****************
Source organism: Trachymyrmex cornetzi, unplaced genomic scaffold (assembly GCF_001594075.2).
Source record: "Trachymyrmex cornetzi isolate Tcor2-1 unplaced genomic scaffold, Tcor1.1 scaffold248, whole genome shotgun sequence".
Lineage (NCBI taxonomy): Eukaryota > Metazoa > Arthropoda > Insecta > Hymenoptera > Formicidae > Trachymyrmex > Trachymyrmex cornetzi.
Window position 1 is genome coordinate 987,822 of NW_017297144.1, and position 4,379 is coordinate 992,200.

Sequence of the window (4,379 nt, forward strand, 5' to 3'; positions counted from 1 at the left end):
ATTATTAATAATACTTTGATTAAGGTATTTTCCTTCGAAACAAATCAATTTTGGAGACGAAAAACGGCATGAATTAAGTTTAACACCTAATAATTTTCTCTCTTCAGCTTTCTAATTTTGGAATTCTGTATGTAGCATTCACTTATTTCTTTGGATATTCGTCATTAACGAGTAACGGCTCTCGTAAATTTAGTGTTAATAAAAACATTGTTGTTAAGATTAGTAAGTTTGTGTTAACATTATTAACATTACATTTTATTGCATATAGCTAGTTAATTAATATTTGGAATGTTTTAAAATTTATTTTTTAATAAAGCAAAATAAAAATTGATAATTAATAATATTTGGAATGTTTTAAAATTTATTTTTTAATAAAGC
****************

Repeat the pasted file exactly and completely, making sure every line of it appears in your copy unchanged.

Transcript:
Source organism: Trachymyrmex cornetzi, unplaced genomic scaffold (assembly GCF_001594075.2).
Source record: "Trachymyrmex cornetzi isolate Tcor2-1 unplaced genomic scaffold, Tcor1.1 scaffold248, whole genome shotgun sequence".
Lineage (NCBI taxonomy): Eukaryota > Metazoa > Arthropoda > Insecta > Hymenoptera > Formicidae > Trachymyrmex > Trachymyrmex cornetzi.
Window position 1 is genome coordinate 987,822 of NW_017297144.1, and position 4,379 is coordinate 992,200.

Sequence of the window (4,379 nt, forward strand, 5' to 3'; positions counted from 1 at the left end):
ATTATTAATAATACTTTGATTAAGGTATTTTCCTTCGAAACAAATCAATTTTGGAGACGAAAAACGGCATGAATTAAGTTTAACACCTAATAATTTTCTCTCTTCAGCTTTCTAATTTTGGAATTCTGTATGTAGCATTCACTTATTTCTTTGGATATTCGTCATTAACGAGTAACGGCTCTCGTAAATTTAGTGTTAATAAAAACATTGTTGTTAAGATTAGTAAGTTTGTGTTAACATTATTAACATTACATTTTATTGCATATAGCTAGTTAATTAATATTTGGAATGTTTTAAAATTTATTTTTTAATAAAGCAAAATAAAAATTGATAATTAATAATATTTGGAATGTTTTAAAATTTATTTTTTAATAAAGC